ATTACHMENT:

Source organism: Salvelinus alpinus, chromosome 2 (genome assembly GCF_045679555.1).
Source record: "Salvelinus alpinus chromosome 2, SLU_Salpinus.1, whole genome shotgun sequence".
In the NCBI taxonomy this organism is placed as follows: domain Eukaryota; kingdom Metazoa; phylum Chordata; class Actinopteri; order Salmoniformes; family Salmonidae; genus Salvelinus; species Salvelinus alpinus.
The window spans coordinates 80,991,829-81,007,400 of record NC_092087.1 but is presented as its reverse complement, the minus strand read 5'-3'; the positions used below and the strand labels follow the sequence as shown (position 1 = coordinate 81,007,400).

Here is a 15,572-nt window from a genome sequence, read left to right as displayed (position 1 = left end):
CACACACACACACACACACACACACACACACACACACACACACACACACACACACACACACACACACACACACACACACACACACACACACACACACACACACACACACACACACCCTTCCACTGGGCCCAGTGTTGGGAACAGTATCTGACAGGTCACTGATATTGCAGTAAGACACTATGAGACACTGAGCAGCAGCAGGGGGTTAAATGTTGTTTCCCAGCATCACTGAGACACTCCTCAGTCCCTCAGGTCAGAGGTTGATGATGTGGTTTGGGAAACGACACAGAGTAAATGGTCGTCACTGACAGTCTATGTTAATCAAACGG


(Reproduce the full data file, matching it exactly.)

Source organism: Salvelinus alpinus, chromosome 2 (genome assembly GCF_045679555.1).
Source record: "Salvelinus alpinus chromosome 2, SLU_Salpinus.1, whole genome shotgun sequence".
In the NCBI taxonomy this organism is placed as follows: domain Eukaryota; kingdom Metazoa; phylum Chordata; class Actinopteri; order Salmoniformes; family Salmonidae; genus Salvelinus; species Salvelinus alpinus.
The window spans coordinates 80,991,829-81,007,400 of record NC_092087.1 but is presented as its reverse complement, the minus strand read 5'-3'; the positions used below and the strand labels follow the sequence as shown (position 1 = coordinate 81,007,400).

Here is a 15,572-nt window from a genome sequence, read left to right as displayed (position 1 = left end):
CACACACACACACACACACACACACACACACACACACACACACACACACACACACACACACACACACACACACACACACACACACACACACACACACACACACACACACACACACCCTTCCACTGGGCCCAGTGTTGGGAACAGTATCTGACAGGTCACTGATATTGCAGTAAGACACTATGAGACACTGAGCAGCAGCAGGGGGTTAAATGTTGTTTCCCAGCATCACTGAGACACTCCTCAGTCCCTCAGGTCAGAGGTTGATGATGTGGTTTGGGAAACGACACAGAGTAAATGGTCGTCACTGACAGTCTATGTTAATCAAACGG